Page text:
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Paddleboarder attempts 'treacherous' 100km Moray Firth crossing to Wick


By David G Scott

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After last Saturday's treacherous weather conditions around the Caithness coast a stand up paddleboarder (Sup) will be trying to complete the first ever Sup crossing of the Moray Firth this weekend.

Charlie Head has pushed himself to undertake a series of extreme challenges, solo and unsupported, and the latest mission will call on all his mental strength and physical attributes to make the journey from 100km Fraserburgh to Wick on Saturday.

Charlie is dwarfed by the open sea as he prepares for one of his most arduous challenges this weekend.
Charlie is dwarfed by the open sea as he prepares for one of his most arduous challenges this weekend.

Asked why he has this crossing in his sight, Charlie channels mountaineer George Mallory who famously replied to the question "Why did you want to climb Mount Everest?" with the retort "Because it's there".

He added: “Because it hasn’t been done, I’m driven to find my limits, and it’s meditative for me. You feel more alive out on the water – it’s about surviving, pushing yourself and seeing what you can achieve”

Charlie is also undertaking the trip to raise funds for mental health charity Dare2express and as a "social experiment" prompting strangers and communities coming together.

Charlie Head is raising money for a mental health charity.
Charlie Head is raising money for a mental health charity.

"Living and coping with mental illness is emotionally darker and colder than the North Sea could ever be. A 24-hour winter crossing is part of the challenge – it’s me fighting back and a testament to my belief in people and community being worth the physical discomfort.”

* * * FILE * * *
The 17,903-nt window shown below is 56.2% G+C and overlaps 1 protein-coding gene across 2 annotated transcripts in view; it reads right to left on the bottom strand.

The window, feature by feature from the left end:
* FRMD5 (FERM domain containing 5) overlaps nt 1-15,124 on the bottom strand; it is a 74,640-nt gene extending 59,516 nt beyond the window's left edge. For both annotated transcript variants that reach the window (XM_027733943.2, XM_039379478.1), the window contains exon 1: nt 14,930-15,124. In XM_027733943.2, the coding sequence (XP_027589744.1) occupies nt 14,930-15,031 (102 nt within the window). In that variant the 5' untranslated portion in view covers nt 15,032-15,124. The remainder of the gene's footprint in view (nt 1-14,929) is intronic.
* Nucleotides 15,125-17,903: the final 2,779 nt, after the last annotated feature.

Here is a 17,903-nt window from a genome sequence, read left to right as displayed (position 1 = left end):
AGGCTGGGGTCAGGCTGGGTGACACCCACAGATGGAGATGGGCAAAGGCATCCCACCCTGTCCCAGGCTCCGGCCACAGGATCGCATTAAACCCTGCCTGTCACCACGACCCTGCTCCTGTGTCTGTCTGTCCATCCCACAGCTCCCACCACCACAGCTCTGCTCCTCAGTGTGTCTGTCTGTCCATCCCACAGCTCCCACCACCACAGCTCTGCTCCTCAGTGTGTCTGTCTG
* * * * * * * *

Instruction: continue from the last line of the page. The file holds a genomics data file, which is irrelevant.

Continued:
The 41-year-old seasoned explorer and endurance athlete is paddling his way round the entire Scottish coast, relying on the kindness of strangers and local communities.

Last weekend's stormy weather has not perturbed Charlie who is in the process of contacting the coastguard and offshore wind farms located in the Moray Firth to inform them of his 100km journey to Wick on Saturday.

For safety reasons, he is seeking a pledge from a crew and escort vessel with AIS (Automatic Information System) for up to 24 hours. He recognises the safety benefits of securing an escort vessel for this marathon crossing to keep his position visible to tankers and other shipping traffic.

Charlie's stand up paddleboard and camping equipment.
Charlie's stand up paddleboard and camping equipment.

The Moray Firth crossing will be attempted in one go and Charlie hopes to arrive in Wick on Saturday evening, weather permitting.

This first of its kind attempt will challenge his physical and mental endurance, paddling continuously in open water for up to 24 hours.

“The physical challenge comes down to maths," he said. "It’s about keeping paddling, eating and resting in the right ratios and the ability to recognise any change in conditions or circumstances that jeopardise those ratios. Previous endurance challenges give me the experience to maintain a balance between fatigue, temperature and staying alert."

Since September 27, Charlie has paddled from Berwick upon Tweed to Fraserburgh and felt an "incredible amount of goodwill" from successive communities along the Scottish coastline who turned up to help, offering hot meals, access to power, repairs and shelter.

Despite his extensive experience and preparation, Charlie's challenges are rarely straightforward – he is hostage to the elements, equipment failure and the kindness of strangers.

He said: “I thrive in adversity more than I do in calmer waters. I'm not a masochist but I do enjoy exercising my ability to cope and solve problems so motivation isn't a big issue for me.”

To follow live progress of the journey and donate to his chosen mental health charity visit Charlie's website at www.charlieheadsup.com/

His Facebook page can be found at www.facebook.com/charlieheadSUP/

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